Meijer Runs by Carla

A friend of mine, Kevin, makes trips to Meijer some weekends to grab groceries. Like me, Kevin is less than satisfied with dining hall food. I have no issues with the wide selection at the Sundial, of course, and I’m a regular at Jamba Juice. However, if it’s the middle of the night and the vending machine in Harshman is down to potato chips and weird breakfast foods, I have to search hard for good food.

With my car at home to save money on gas and car insurance, transportation has been a nagging issue. It’s become almost routine for me on weekends to ask Kevin, “How about a Meijer run?”  This weekend, I remedied the problem.  I visited home and came back with my Hyundai.  As I pulled into the on-campus lot and secured my hang tag, I breathed a sigh of relief.  I could feel my college experience changing. 

I parted with my car on move-in day. My parents drove it back home, where it would sit idly in the garage. This was a fiscally responsible decision, we’d decided: a solution that would save me money and time. The price of car insurance is ridiculous, and no one wants to deal with parking tickets or break-ins, so we canceled the insurance and didn’t speak about it again. This seemed smart in theory, but I’ve spoiled myself shamelessly, so I wasn’t prepared for life without a car. 

Here and there, I’d have a craving for Panera, but I wouldn’t have the time or patience to walk downtown. Other times, I would want to catch a movie at Levis Commons. I could handle these little irritations, of course.  After all, I’m blessed with generous friends like Kevin, who have cars and share my enthusiasm for Meijer runs.  I reminded myself that I could manage just fine without my car.  Then, the windstorm happened.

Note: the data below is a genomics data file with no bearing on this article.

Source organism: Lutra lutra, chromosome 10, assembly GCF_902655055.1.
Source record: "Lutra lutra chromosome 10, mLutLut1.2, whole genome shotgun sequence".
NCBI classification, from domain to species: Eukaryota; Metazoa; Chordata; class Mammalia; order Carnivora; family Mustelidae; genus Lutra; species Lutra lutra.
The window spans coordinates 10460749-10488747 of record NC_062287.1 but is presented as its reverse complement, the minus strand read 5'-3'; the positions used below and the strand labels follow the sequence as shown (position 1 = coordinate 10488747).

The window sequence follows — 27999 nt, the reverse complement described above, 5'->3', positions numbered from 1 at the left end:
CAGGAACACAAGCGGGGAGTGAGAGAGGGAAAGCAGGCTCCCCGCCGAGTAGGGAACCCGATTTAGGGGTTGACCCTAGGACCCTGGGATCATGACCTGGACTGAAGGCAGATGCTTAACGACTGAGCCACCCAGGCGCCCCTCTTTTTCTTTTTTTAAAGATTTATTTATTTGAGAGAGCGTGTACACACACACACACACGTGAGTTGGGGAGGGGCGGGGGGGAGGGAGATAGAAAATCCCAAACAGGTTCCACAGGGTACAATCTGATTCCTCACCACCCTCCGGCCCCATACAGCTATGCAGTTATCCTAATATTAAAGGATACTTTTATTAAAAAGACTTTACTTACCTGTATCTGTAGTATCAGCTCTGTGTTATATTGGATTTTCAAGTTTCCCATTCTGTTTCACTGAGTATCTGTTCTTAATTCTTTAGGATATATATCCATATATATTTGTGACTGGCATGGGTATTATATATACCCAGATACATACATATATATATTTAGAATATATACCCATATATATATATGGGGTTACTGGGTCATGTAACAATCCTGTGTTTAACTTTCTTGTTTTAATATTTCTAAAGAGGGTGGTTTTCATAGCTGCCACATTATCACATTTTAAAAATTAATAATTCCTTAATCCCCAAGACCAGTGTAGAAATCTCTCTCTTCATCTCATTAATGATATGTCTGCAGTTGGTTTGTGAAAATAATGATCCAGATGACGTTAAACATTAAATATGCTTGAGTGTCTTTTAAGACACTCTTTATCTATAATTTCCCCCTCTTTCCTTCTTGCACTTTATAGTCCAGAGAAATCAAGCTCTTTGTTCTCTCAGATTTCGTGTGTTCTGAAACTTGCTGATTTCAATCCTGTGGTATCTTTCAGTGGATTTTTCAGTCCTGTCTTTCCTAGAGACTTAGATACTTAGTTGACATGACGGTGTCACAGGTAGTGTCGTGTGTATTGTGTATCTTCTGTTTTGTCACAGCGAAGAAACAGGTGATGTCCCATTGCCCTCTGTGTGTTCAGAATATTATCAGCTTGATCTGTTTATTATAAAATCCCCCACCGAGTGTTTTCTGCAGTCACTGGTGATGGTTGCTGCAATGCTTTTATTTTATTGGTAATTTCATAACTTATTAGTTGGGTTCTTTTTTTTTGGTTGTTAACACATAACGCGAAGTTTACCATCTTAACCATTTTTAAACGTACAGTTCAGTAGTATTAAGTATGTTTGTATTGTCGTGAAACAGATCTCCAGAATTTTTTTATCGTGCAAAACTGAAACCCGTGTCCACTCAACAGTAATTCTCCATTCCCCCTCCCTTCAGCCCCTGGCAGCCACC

I was due at Crim Elementary for a field experience a couple weeks ago, when word spread around that the town was under a tornado watch. The wind was blowing fiercely, and the rain was about to follow. I couldn’t call in sick on short notice and I couldn’t risk being late. “Do you know of anyone with  a car who isn’t in class right now?” I asked my roommate. Negative. I called a myriad of people.  I called Kevin. No one could help. Needless to say, I walked through the doors of Crim at noon sharp, dripping wet and sporting a broken, inverted umbrella.   

I called my mother that afternoon and insisted that I bring up my car. I’d resolve the disgustingly high insurance rates and commit to become an “occasional” driver. I’d shop around for the cheapest gas prices.  I didn’t care. I got my wish today, as I topped off a great weekend at home by driving back to school in my car.

This campus has a lot to offer. I don’t want to limit myself to dinners at Sundial or carpool with other education students to field experiences. Further, constantly ordering Pita Pit for delivery is expensive. Equipped with transportation and a sense of independence, I intend to enjoy myself. I want to hit the all-night drive-thru at Coldstone. I want to drive to Perrysburg to see “Waiting for Superman” for a second time. Predictably, I foresee a lot of Meijer runs. If I can just make it to Spring Semester with no parking tickets, I’ll feel accomplished. That hang tag will be worth its price.

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